How circumcision before first sexual encounter might thwart prostate cancer
Cancer researchers say men who are circumcised before having sex for the first time might lower their chances of developing prostate cancer. Scientists, from Fred Hutchinson Cancer Center, surmised sexually transmitted diseases are a risk for prostate cancer because of inflammation that accompanies infection. The goal of the study was to find out if STD prevention from circumcision also lowers the risk of prostate cancer; something the researchers felt only made sense.
The finding, published early online in the journal Cancer, showed circumcised men were 15% less likely to develop cancer of the prostate if they had been circumcised prior to their first sexual encounter. The results applied to both aggressive and non-aggressive forms of the disease.
Jonathan L. Wright, MD, an affiliate investigator in the Hutchinson Center's Public Health Sciences Division, and his colleagues tested the idea by analyzing information from 3,399 men -1,754 had prostate cancer and 1,645 did not.
The results specifically showed circumcised men might lower their risk of aggressive cancer of the prostate by 18% and less aggressive disease by 12%.
There has been some controversy about whether or not circumcision should be mandatory. Studies show rates of HPV infection, which is a known risk for cancer are lower when the foreskin of the penis is removed; highlighted in a January 2011 study published in the Lancet.
Researchers for the current study suggest foreskin creates a moist, hospitable environment for pathogens. Inflammatory processes can change cell structure, leading to cancer, though other mechanisms might be involved.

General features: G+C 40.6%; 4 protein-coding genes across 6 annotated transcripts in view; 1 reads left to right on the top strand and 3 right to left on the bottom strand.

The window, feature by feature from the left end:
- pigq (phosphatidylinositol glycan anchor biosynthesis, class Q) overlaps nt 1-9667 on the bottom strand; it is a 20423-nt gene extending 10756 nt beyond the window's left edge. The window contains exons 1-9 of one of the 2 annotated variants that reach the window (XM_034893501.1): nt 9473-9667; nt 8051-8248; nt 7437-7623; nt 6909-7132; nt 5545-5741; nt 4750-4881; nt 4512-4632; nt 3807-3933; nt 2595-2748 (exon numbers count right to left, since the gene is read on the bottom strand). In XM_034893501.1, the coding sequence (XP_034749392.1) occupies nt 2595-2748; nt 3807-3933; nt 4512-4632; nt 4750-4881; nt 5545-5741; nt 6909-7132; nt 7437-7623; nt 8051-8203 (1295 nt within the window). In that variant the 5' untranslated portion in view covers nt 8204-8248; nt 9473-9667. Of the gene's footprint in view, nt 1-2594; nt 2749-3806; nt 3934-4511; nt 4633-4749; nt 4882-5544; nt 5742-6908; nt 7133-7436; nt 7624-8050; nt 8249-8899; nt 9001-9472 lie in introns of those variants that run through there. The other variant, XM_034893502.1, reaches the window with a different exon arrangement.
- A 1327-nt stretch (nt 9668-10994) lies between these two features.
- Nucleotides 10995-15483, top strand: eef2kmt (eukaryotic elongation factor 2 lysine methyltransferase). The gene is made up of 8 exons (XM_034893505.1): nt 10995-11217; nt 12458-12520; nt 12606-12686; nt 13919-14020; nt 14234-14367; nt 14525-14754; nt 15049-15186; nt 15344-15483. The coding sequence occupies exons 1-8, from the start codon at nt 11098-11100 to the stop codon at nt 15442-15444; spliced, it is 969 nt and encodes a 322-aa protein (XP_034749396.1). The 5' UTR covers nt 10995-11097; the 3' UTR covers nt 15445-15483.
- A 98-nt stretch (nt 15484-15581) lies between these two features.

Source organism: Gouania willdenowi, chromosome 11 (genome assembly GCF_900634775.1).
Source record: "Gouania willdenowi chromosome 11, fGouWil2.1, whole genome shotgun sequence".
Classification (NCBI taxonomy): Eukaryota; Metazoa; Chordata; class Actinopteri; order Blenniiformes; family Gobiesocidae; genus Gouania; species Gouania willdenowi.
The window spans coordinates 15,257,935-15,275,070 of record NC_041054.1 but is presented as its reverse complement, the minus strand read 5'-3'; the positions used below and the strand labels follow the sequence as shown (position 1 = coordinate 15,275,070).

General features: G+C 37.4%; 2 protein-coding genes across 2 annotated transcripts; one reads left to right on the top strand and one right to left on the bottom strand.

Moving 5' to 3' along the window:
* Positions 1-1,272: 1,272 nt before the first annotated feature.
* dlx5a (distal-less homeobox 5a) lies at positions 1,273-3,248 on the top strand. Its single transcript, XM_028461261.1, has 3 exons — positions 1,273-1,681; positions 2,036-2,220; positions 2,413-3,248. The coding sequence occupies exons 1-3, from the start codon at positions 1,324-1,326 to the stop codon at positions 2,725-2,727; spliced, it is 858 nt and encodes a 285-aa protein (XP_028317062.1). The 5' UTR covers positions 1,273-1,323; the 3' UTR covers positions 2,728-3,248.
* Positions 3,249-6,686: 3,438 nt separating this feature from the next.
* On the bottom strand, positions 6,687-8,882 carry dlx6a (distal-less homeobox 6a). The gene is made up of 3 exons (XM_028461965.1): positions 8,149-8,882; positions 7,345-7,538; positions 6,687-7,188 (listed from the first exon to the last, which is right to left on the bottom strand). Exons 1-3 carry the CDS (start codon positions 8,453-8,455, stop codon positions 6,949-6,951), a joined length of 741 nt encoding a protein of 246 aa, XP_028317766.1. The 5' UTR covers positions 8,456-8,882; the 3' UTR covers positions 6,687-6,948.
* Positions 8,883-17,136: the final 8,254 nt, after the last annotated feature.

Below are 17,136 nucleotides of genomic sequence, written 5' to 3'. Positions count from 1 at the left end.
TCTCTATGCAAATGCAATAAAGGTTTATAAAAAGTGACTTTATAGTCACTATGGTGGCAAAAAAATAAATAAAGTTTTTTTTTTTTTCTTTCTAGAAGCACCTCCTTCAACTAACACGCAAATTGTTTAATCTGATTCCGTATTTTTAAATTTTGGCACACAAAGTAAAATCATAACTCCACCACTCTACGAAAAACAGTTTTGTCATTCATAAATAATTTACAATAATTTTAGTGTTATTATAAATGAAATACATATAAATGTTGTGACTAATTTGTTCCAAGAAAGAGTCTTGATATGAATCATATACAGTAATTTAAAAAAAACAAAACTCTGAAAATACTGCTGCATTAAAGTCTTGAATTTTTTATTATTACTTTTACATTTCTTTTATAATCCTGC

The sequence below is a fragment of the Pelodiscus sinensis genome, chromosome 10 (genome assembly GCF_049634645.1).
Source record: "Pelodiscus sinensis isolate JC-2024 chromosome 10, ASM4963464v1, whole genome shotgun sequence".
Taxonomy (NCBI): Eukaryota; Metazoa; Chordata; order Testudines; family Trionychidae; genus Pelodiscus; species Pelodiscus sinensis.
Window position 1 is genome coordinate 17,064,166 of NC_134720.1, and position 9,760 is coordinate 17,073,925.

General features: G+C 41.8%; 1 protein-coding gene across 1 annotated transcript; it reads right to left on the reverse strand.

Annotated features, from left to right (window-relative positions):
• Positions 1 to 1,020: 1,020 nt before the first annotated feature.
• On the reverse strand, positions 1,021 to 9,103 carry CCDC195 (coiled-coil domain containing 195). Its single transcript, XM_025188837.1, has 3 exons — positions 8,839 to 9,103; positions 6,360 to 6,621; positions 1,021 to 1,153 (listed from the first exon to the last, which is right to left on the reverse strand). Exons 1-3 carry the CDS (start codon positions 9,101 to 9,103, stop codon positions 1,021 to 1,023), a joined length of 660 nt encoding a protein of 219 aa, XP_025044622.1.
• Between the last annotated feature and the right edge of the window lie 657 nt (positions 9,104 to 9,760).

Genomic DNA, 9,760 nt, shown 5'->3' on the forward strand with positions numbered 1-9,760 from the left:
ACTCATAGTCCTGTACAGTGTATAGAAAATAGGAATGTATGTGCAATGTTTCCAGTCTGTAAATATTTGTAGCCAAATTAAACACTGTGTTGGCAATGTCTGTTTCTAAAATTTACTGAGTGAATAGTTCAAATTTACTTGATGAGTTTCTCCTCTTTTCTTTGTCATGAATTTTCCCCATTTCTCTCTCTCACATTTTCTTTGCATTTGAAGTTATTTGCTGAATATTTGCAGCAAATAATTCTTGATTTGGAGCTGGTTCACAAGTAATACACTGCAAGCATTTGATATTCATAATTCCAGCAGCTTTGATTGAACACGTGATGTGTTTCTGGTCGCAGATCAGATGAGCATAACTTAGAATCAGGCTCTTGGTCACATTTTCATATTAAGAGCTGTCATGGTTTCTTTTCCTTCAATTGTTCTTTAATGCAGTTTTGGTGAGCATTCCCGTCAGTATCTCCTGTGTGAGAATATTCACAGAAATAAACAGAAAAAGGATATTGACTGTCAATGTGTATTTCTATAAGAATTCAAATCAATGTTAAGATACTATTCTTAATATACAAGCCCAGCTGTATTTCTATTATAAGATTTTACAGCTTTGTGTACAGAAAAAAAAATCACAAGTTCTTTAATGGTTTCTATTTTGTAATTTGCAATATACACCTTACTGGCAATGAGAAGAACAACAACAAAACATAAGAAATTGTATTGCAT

According to Deborah Mitchell, who covered the Lancet story at EmaxHealth, "Other studies have already shown that male circumcision reduces the risk of HIV and other sexually transmitted diseases such as herpes simplex virus-2, and genital ulcer disease in men, as well as trichomoniasis, bacterial vaginosis, and genital ulcer disease in female partners."
Researchers presented findings at the annual International AIDS Society Conference in Rome, July, 2011, that circumcision cuts HIV transmission up to 76%.
Wright says more studies are needed to completely understand how inflammation and STD's might be involved in risk of prostate cancer. The current observational finding that circumcision might reduce the chances of cancer of the prostate is also in line with a past study showing statins - cholesterol medications that also reduce inflammation - improve prostate cancer outcomes in men being treated for the disease.
"Circumcision and the risk of prostate cancer"
Jonathan L. Wright MD, MS et al.
March 12, 2012
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